NEW YORK CITY — Pier 92 on the far west side of Manhattan was the unlikely setting for my first drive in a close-to-production Chevy Volt. While in no way simulating a normal drive — we ran up and down on ramps and through brief cone courses — it still was enough to give me some vivid impressions.

Here’s the video view from the driver’s seat:

The Volt, which will be on the market in three markets (Washington, D.C., Michigan and California) by the end of the year, uses its small gas engine not to drive the wheels, but to provide electricity for the onboard battery pack. You get 40 miles of battery cruising, then another 300 miles, courtesy of that gas engine acting as a generator.

“The Volt is not a hybrid or plug-in hybrid,” said Jim Campbell, the U.S. marketing vice president at Chevrolet. "It is an extended-range electric vehicle.”

The car is high-tech, with a near-3D graphic display that instantly eclipses the Toyota Prius or any other green vehicle on the market. You can tell how much juice you have left and if you’re in the sweet spot to conserve electricity.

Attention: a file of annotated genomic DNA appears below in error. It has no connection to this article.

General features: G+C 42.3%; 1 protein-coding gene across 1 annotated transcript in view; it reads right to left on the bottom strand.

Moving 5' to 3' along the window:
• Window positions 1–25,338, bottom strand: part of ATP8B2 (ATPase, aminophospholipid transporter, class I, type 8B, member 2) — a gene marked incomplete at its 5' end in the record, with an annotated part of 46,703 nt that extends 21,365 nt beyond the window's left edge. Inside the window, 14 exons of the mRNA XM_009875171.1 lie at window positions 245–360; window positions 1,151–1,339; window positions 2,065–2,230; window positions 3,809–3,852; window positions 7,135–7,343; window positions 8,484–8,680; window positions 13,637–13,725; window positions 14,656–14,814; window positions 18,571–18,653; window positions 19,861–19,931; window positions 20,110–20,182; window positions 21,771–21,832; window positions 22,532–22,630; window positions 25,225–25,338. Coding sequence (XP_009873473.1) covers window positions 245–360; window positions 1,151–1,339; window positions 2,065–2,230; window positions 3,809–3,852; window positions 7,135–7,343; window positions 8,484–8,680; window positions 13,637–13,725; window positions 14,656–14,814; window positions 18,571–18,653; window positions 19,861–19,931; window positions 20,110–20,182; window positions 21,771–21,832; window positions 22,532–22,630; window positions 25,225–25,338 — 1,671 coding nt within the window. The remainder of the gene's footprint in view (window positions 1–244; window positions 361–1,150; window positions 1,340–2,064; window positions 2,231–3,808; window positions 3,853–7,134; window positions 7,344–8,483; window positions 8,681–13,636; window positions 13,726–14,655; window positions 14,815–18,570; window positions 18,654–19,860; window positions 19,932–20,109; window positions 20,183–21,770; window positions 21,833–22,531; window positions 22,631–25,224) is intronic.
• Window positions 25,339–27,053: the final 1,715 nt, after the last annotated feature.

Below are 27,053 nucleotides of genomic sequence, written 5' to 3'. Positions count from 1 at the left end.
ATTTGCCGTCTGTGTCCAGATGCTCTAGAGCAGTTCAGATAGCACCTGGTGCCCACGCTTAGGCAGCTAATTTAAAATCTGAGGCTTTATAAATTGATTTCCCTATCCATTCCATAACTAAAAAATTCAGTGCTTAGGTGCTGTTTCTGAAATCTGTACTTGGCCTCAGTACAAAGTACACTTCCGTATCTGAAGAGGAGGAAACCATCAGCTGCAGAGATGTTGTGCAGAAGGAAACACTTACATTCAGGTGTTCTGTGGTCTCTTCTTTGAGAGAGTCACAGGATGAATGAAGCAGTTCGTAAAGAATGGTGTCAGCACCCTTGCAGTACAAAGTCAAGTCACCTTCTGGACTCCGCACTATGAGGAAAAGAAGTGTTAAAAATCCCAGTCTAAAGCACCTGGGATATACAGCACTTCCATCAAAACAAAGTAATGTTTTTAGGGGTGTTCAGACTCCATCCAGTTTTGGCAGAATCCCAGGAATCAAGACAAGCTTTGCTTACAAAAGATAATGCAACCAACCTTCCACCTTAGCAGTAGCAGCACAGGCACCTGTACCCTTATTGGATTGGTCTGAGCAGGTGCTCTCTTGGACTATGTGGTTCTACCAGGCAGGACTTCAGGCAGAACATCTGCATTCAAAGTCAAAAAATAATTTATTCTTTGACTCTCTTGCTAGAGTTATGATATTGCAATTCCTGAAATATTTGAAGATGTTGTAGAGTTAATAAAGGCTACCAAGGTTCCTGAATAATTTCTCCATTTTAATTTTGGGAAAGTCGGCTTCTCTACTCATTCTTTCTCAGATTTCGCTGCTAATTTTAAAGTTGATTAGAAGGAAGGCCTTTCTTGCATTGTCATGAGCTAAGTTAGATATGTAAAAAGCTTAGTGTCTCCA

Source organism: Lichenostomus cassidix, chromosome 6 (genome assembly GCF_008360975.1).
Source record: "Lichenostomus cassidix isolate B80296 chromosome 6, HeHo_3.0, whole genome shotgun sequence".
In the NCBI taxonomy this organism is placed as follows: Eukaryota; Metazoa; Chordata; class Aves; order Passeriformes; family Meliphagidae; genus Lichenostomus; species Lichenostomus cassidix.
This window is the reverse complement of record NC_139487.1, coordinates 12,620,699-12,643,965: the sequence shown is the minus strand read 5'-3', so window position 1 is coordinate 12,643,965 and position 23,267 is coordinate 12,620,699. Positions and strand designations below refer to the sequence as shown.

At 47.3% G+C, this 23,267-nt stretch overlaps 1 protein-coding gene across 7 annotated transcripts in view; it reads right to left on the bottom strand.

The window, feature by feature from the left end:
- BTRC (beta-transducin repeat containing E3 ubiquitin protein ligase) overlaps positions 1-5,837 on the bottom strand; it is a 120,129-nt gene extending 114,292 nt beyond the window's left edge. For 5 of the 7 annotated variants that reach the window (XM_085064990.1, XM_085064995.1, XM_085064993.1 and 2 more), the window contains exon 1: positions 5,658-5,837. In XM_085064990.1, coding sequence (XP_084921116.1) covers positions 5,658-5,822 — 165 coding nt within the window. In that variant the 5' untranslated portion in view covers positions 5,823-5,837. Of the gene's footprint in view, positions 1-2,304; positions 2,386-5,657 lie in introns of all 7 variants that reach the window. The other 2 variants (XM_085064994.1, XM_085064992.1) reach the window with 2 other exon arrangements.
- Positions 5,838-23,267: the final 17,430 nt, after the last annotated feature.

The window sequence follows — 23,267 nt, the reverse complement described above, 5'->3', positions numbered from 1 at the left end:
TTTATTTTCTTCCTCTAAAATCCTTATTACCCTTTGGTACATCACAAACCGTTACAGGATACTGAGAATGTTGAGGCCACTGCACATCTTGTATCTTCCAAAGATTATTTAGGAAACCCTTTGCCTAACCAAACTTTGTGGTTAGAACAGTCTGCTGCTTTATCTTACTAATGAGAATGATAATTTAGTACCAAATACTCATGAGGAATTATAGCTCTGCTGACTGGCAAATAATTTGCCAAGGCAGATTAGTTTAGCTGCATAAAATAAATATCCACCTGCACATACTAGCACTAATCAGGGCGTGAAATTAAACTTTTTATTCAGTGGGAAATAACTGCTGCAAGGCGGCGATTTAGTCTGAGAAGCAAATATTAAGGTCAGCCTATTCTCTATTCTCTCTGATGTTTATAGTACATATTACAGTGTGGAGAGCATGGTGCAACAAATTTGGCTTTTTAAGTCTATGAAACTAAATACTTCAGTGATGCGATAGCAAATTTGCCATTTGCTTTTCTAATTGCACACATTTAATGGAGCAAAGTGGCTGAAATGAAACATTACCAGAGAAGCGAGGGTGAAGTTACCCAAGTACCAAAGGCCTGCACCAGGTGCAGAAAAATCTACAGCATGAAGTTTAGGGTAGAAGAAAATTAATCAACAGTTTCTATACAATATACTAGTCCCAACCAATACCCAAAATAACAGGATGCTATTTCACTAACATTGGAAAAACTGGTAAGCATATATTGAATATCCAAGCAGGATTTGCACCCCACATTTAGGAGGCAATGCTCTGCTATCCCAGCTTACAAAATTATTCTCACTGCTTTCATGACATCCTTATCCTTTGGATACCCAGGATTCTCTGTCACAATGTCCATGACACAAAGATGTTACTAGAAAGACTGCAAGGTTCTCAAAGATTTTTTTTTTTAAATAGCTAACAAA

Driving the car was a generally good experience. It feels like what it is — a torquey and well-sorted (no squeaks or rattles) electric car. It’s undoubtedly noisier when the gas engine is running, but we drove in pure EV mode — with the dash display claiming 963 mpg. The steering is not sports-car quick, but it’s definitely in sports sedan territory. The brakes work. (I’m still not sure why that group of journalists scattered when I accelerated their way.)

The cars we drove are part of a group of 80 built last summer for durability testing. Pre-production Volts have finally begun to roll off the assembly line this week (next to the Buick Lucerne and Cadillac DTS) at the Detroit-Hamtramck plant. There’s still no official price — GM will release that a month before the first production cars emerge at the end of the year.

“There’s been tons of speculation about the price,” said Volt product manager Christi Landi, who added that the car we drove is not “final, final” — there will be small improvements made until near launch.

Chevy is not yet taking orders for the Volt. Britta Gross, GM’s manager of hydrogen and electrical infrastructure development, told me in New York that “we’re still working that out. There’s no official GM list for the Volt at this point.”

Gross also said she’s as mystified as I am about the size of the EV market in the first year. But that year starts in a few months, so we’ll know soon.

Jim Motavalli ( @jmotavalli ) writes about cars, technology and the environmental world to anyone curious enough to ask.

First drive in the electric Chevrolet Volt -- that's right, not a hybrid!
The Chevy Volt, which uses a gas engine to provide electricity for a battery pack, is close to launch. With a unique 'range-extender' drivetrain, the Volt is a